On Adaptations; Plus, a Prediction

I’m working for a writer who is adapting a book.  I’ve never adapted anything, and it’s a strange process to watch.  He’s taken the story in a strange new direction; the entire book is basically just the first act of the film.  He’s also renaming character willy nilly, for no reason whatsoever.  I don’t really understand why he’d do that.

It reminds me of an old story Stephen King wrote about.  Allow me to paraphrase:

A young writer met his hero, the Great Novelist.  He gushed about how fantastic the Novelist’s work was, how it moved him and changed his life.  Then he asked, “But how could you sell your masterpieces to those Hollywood producers?  They ruined your books!”

“No, they didn’t,” the Author replied, gesturing to the bookshelf behind him.  “They’re all still right here.”

It is strange that a studio would go through the hassle of obtaining rights to an existing property, only to alter it unrecognizably.  But it is true: the book is still right there.

– – –

Kinda on the topic of adaptations, I just rewatched Dark Knight and had a sudden revelation.  At the end of Batman Begins, Gordon pulls out a Joker card and talks to Batman about “escalation.”  What was Dark Knight about?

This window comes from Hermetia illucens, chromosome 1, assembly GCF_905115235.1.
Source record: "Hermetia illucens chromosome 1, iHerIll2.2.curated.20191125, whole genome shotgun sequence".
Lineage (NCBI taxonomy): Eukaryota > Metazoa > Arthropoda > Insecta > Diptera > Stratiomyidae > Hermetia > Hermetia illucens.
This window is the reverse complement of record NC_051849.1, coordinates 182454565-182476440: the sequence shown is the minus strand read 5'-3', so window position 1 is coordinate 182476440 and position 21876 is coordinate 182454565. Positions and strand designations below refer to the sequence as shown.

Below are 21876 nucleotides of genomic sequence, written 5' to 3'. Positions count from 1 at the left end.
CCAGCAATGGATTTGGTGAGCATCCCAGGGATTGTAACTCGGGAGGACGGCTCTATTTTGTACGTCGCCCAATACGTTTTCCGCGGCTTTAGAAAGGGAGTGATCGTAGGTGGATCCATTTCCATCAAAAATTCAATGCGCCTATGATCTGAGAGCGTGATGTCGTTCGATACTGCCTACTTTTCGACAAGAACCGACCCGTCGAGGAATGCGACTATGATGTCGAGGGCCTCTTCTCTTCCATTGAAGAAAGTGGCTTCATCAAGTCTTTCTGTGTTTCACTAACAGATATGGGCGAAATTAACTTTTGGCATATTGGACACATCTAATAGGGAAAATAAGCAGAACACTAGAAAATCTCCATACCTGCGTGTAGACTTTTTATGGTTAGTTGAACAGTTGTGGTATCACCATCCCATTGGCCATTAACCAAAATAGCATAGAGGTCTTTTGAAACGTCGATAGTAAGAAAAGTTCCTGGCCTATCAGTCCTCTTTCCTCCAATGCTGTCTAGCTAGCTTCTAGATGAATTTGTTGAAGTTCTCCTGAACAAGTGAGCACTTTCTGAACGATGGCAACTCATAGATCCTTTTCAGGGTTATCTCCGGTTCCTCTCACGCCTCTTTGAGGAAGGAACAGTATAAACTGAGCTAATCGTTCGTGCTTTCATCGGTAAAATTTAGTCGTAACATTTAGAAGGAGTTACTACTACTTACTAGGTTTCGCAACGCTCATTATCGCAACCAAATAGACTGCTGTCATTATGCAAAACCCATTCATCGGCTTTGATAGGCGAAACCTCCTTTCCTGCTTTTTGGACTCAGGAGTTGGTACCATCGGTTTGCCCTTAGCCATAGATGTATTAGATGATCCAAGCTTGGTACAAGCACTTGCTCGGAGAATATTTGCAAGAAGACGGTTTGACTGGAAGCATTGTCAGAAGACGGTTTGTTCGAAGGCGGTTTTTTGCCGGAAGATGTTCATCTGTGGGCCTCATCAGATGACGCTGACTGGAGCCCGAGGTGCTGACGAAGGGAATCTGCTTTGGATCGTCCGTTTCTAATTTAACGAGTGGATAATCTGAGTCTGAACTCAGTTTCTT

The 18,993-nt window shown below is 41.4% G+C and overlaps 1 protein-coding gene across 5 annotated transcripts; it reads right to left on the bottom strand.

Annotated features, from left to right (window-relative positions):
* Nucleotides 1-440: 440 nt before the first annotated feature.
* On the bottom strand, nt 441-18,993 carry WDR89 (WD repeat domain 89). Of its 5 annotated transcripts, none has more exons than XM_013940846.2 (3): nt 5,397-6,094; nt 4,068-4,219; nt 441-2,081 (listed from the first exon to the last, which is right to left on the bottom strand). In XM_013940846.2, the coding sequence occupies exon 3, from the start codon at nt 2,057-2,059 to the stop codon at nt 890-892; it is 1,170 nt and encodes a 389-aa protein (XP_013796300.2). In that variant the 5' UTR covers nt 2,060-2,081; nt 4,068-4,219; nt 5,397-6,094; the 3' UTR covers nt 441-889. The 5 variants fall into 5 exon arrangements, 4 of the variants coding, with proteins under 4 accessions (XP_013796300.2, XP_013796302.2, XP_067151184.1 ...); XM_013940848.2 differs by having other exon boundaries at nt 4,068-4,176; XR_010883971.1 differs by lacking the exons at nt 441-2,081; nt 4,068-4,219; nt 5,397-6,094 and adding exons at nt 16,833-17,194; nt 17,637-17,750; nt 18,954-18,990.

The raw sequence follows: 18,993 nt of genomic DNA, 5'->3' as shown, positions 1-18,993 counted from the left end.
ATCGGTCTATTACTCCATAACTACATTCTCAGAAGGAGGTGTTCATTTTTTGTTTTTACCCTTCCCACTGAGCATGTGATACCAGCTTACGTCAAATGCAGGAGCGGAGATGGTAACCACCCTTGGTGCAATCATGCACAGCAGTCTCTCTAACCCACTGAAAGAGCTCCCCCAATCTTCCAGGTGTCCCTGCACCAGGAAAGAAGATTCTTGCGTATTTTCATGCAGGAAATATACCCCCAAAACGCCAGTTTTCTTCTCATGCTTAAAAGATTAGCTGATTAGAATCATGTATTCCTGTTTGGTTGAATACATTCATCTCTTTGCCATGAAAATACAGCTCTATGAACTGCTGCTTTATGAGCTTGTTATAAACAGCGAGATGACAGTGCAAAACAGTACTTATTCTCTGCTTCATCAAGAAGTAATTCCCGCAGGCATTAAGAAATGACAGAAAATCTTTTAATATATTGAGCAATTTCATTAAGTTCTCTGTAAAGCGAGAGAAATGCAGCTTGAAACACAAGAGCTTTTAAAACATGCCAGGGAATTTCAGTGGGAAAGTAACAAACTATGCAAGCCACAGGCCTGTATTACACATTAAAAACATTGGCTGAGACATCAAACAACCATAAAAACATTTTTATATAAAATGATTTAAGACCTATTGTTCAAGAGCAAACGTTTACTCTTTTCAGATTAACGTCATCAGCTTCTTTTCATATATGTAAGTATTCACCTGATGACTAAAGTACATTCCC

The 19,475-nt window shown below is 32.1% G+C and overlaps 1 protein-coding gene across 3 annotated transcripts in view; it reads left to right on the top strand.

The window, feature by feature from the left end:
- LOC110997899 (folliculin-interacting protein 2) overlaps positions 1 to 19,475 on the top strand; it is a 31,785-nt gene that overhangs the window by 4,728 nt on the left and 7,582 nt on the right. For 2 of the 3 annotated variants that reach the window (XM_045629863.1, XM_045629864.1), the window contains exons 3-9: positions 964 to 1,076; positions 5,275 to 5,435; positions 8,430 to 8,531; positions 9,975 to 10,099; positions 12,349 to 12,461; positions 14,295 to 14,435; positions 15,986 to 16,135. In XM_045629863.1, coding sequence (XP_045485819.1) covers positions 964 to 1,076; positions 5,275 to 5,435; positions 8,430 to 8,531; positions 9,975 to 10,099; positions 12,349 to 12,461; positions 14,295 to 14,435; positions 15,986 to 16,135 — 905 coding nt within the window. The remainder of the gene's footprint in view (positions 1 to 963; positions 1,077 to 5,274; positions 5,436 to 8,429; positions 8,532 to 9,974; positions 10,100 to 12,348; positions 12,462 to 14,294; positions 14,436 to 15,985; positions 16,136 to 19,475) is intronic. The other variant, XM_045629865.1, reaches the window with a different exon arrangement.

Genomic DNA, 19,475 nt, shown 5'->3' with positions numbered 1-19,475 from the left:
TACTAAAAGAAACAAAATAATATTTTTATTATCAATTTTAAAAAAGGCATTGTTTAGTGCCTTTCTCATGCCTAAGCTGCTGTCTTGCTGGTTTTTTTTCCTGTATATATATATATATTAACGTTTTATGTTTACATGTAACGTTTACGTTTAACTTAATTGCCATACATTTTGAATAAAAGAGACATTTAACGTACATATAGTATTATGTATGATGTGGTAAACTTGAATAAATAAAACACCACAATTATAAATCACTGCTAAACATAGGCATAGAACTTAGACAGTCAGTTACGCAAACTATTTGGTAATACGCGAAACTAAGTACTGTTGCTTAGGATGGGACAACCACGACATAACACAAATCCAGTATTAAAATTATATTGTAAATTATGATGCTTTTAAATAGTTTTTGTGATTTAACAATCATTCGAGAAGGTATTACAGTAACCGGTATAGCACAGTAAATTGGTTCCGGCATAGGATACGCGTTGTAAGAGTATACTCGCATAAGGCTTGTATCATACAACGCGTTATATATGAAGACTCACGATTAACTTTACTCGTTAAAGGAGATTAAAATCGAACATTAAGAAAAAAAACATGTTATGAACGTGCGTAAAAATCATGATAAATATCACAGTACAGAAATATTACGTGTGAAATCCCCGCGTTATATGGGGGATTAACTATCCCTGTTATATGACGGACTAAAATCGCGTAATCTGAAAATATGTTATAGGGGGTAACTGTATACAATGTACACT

So, Dark Knight ends with Batman all alone, and Gordon telling Macaulay Culkin’s clone that the cops have to hunt him (Batman, not Gordon).

Now, if the problem of the next film is hero-against-the-world, how do you solve that?  He needs to find a partner!  In Batman’s world, that leaves us with either Robin, who has been ruled out, or… Catwoman.

Remember this post when Batman 3 comes out.  I called it first!

Share on facebook
Share on twitter
Share on linkedin

4 Responses

  1. I read every entry of your blog last night starting from the very beginning in April. You’re hilarious! I’m a fellow (aspiring) writer and had a quick question for you- how do I go about getting a literary agent to send out my scripts? Do I just send it to them and let them know it’s coming? I figured you’d be the most knowledgeable on the subject. Thanks!

  2. as a comic book fan it’s ten times worse. you already get labeled for liking something perceived as childish and then someone makes GHOST RIDER or DAREDEVIL and people think you’re crazy for liking comics.

    i am all in favor of changing something when the format needs it. i cite william goldman’s screenplay for MISERY having annie wilkes stalk her prey rather than coincedentally finding him. in the REMEMBER THE TITANS commentary the coach said he has three daughters all with “C” names and they changed that because it would have confused the audience and they’re probably right.

    changing HULK (2003) and giving him six origins in the same movie doesn’t improve anything, it just makes it worse. making batgirl alfred niece (in BATMAN & ROBIN instead of jim gordon’s daughter) without a british accent is just stupid.

    i can’t wait for the WATCHMEN and STAR TREK screaming to start.

Comments are closed.